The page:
Kshayopashamika, Kṣāyopaśamika, Kshaya-aupashamika: 3 definitions

Introduction:

Kshayopashamika means something in Jainism, Prakrit, Hinduism, Sanskrit. If you want to know the exact meaning, history, etymology or English translation of this term then check out the descriptions on this page. Add your comment or reference to a book if you want to contribute to this summary article.

The Sanskrit term Kṣāyopaśamika can be transliterated into English as Ksayopasamika or Kshayopashamika, using the IAST transliteration scheme (?).

In Jainism

General definition (in Jainism)

[«previous next»] — Kshayopashamika in Jainism glossary
Source: archive.org: Trisastisalakapurusacaritra

Kṣayopaśamika (क्षयोपशमिक) refers to “right-belief which arises from combined suppression and destruction of karma” and represents one of the five classes of Saṃyagdarśana (“right-belief”), as mentioned in chapter 1.3 [ādīśvara-caritra] of Hemacandra’s 11th century Triṣaṣṭiśalākāpuruṣacaritra (“lives of the 63 illustrious persons”): a Sanskrit epic poem narrating the history and legends of sixty-three important persons in Jainism.

Accordingly, as mentioned in Ṛṣabha’s sermon:—

“[...] mokṣa is attained by those who practice unceasingly the brilliant triad of knowledge, faith, and conduct. Attachment to the principles told by the scriptures is called ‘right-belief’ (saṃyakśraddhāna or saṃyagdarśana), and is produced by intuition or instruction of a Guru. [...] It is five-fold. Of these, the third, arising from combined destruction and suppression of wrong-belief [i.e., kṣayopaśamika], belongs to one who has thought-activity from the rising of right-belief-matter. [...]”.

Note: Kṣayopaśamika exists in Guṇasthānas 4-11, and has a minimum duration of an antarmuhūrta, and a maximum of 66 + sāgaropamas.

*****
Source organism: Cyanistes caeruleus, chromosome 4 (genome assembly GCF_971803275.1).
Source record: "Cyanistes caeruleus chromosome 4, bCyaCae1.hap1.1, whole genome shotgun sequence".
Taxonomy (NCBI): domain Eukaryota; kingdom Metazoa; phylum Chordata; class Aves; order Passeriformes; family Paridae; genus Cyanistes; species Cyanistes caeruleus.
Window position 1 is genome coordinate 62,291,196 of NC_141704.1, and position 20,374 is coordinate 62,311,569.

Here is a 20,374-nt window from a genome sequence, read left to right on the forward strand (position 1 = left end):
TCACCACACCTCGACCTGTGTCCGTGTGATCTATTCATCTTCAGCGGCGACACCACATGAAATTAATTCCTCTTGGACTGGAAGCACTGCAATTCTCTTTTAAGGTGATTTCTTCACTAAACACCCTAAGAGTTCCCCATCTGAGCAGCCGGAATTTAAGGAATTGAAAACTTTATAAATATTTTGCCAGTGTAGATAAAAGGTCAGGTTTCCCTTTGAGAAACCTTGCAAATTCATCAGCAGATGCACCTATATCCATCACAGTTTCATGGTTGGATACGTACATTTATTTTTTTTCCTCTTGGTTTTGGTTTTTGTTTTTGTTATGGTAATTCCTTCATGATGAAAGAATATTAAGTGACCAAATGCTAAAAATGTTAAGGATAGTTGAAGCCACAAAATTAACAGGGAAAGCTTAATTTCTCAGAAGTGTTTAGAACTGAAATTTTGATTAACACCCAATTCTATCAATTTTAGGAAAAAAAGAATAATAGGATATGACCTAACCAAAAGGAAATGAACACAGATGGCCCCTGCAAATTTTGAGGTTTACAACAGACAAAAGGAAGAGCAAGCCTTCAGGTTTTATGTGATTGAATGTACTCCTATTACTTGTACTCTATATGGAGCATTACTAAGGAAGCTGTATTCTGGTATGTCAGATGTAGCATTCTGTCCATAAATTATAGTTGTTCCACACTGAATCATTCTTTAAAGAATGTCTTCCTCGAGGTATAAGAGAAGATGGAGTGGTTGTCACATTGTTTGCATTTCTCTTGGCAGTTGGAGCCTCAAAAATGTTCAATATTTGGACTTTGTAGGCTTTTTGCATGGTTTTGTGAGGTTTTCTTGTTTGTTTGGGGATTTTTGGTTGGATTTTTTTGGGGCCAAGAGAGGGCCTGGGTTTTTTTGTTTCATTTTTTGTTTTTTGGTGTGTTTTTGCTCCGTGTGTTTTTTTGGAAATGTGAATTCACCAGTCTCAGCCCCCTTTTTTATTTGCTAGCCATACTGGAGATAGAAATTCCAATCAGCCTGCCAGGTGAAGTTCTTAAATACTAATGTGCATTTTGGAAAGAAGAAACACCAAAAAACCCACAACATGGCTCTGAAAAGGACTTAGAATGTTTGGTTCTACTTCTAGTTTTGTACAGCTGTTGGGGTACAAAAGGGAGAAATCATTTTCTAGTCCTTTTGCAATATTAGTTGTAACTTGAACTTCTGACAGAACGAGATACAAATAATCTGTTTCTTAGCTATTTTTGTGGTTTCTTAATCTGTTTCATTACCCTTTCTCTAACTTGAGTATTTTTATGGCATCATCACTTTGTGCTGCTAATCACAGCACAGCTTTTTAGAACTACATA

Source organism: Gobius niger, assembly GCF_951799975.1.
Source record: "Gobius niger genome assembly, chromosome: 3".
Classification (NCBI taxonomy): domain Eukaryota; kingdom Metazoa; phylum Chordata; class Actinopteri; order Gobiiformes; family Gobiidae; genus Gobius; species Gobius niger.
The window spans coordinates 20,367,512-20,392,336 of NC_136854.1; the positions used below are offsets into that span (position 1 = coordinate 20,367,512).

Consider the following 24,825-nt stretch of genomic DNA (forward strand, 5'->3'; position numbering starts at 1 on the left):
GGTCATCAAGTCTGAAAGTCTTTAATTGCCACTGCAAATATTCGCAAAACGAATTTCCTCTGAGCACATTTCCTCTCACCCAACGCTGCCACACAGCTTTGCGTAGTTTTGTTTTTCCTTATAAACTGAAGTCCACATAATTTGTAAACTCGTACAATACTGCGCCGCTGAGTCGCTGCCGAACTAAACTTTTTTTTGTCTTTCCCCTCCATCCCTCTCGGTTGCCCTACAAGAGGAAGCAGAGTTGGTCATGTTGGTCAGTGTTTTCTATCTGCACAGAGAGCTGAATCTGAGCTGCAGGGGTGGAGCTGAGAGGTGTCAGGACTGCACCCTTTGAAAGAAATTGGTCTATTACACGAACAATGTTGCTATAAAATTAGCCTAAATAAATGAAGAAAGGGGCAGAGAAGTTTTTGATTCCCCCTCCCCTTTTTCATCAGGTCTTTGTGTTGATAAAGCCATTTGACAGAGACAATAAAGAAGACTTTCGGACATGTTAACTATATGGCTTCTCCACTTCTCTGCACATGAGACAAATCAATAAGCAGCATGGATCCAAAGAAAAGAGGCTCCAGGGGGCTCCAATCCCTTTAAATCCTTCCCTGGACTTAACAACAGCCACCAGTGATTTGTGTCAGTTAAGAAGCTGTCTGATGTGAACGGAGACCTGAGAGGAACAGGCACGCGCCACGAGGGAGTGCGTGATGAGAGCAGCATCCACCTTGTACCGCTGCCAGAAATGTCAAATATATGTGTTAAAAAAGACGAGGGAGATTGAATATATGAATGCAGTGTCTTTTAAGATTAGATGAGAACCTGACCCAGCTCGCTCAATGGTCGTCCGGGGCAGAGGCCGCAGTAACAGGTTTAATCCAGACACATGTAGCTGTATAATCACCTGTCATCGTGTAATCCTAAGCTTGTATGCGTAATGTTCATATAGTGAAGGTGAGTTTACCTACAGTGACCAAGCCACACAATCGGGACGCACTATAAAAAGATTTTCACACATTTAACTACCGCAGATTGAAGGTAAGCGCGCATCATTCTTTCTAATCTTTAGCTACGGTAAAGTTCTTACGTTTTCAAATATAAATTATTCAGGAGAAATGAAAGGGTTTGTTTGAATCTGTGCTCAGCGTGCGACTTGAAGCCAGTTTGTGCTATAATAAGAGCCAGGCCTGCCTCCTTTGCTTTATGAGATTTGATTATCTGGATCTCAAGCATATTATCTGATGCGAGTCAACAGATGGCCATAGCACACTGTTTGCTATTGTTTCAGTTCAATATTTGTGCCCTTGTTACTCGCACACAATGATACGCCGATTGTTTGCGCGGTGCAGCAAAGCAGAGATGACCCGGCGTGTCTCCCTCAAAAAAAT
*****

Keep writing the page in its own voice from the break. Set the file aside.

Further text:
Source: Encyclopedia of Jainism: Tattvartha Sutra 2: the Category of the living

Kṣāyopaśamika (क्षायोपशमिक) or miśra refers to “destruction-cum-subsidence of karmas” and represents one of the five dispositions (thought-activities) of the soul, according to the 2nd-century Tattvārthasūtra 2.1. What is meant by mixed-disposition (miśra)? The subsidence-cum-destruction disposition is called mixed disposition.

What is meant by destruction-cum-subsidence (kṣāyika / aupaśamika) disposition? The disposition of the soul arising out of simultaneous subsidence-cum-destruction of karmas is called mixed disposition e.g. in a glass of water in which mud settled at the bottom and then the mud particles continue coming up and mixing with clean water at the top.

What is meant by subsidence-cum-destruction (aupaśamika / kṣāyika)? Destruction of the activation tendency of karmas in the present time and subsidence of the karmas likely to be active in the future properly, along with activation of the partially-destructive (deśaghāti) karmas, is called subsidence-cum-destruction.

General definition book cover
context information

Jainism is an Indian religion of Dharma whose doctrine revolves around harmlessness (ahimsa) towards every living being. The two major branches (Digambara and Svetambara) of Jainism stimulate self-control (or, shramana, ‘self-reliance’) and spiritual development through a path of peace for the soul to progess to the ultimate goal.

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Languages of India and abroad

Sanskrit dictionary

[«previous next»] — Kshayopashamika in Sanskrit glossary
Source: DDSA: Paia-sadda-mahannavo; a comprehensive Prakrit Hindi dictionary (S)

Kṣayopaśamika (क्षयोपशमिक) in the Sanskrit language is related to the Prakrit word: Khaovasamiya.

context information

Sanskrit, also spelled संस्कृतम् (saṃskṛtam), is an ancient language of India commonly seen as the grandmother of the Indo-European language family (even English!). Closely allied with Prakrit and Pali, Sanskrit is more exhaustive in both grammar and terms and has the most extensive collection of literature in the world, greatly surpassing its sister-languages Greek and Latin.

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